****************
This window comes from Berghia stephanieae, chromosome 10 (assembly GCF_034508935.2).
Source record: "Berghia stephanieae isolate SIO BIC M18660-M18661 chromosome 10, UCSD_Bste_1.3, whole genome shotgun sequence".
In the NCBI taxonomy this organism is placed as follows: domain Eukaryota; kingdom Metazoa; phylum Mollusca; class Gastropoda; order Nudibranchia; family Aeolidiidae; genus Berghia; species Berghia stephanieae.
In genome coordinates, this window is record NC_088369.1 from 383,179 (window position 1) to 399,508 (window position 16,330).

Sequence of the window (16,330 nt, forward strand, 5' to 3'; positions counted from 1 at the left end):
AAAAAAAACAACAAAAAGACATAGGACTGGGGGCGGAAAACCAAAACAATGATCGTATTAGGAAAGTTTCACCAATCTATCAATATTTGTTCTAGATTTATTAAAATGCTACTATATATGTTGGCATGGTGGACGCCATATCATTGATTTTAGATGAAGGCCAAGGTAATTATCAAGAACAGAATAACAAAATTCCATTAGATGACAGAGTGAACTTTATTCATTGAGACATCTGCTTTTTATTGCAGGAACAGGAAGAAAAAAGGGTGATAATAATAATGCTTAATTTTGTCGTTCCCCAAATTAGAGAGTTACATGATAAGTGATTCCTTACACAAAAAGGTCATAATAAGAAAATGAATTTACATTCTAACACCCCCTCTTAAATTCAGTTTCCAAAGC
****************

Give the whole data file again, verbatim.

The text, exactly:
This window comes from Berghia stephanieae, chromosome 10 (assembly GCF_034508935.2).
Source record: "Berghia stephanieae isolate SIO BIC M18660-M18661 chromosome 10, UCSD_Bste_1.3, whole genome shotgun sequence".
In the NCBI taxonomy this organism is placed as follows: domain Eukaryota; kingdom Metazoa; phylum Mollusca; class Gastropoda; order Nudibranchia; family Aeolidiidae; genus Berghia; species Berghia stephanieae.
In genome coordinates, this window is record NC_088369.1 from 383,179 (window position 1) to 399,508 (window position 16,330).

Sequence of the window (16,330 nt, forward strand, 5' to 3'; positions counted from 1 at the left end):
AAAAAAAACAACAAAAAGACATAGGACTGGGGGCGGAAAACCAAAACAATGATCGTATTAGGAAAGTTTCACCAATCTATCAATATTTGTTCTAGATTTATTAAAATGCTACTATATATGTTGGCATGGTGGACGCCATATCATTGATTTTAGATGAAGGCCAAGGTAATTATCAAGAACAGAATAACAAAATTCCATTAGATGACAGAGTGAACTTTATTCATTGAGACATCTGCTTTTTATTGCAGGAACAGGAAGAAAAAAGGGTGATAATAATAATGCTTAATTTTGTCGTTCCCCAAATTAGAGAGTTACATGATAAGTGATTCCTTACACAAAAAGGTCATAATAAGAAAATGAATTTACATTCTAACACCCCCTCTTAAATTCAGTTTCCAAAGC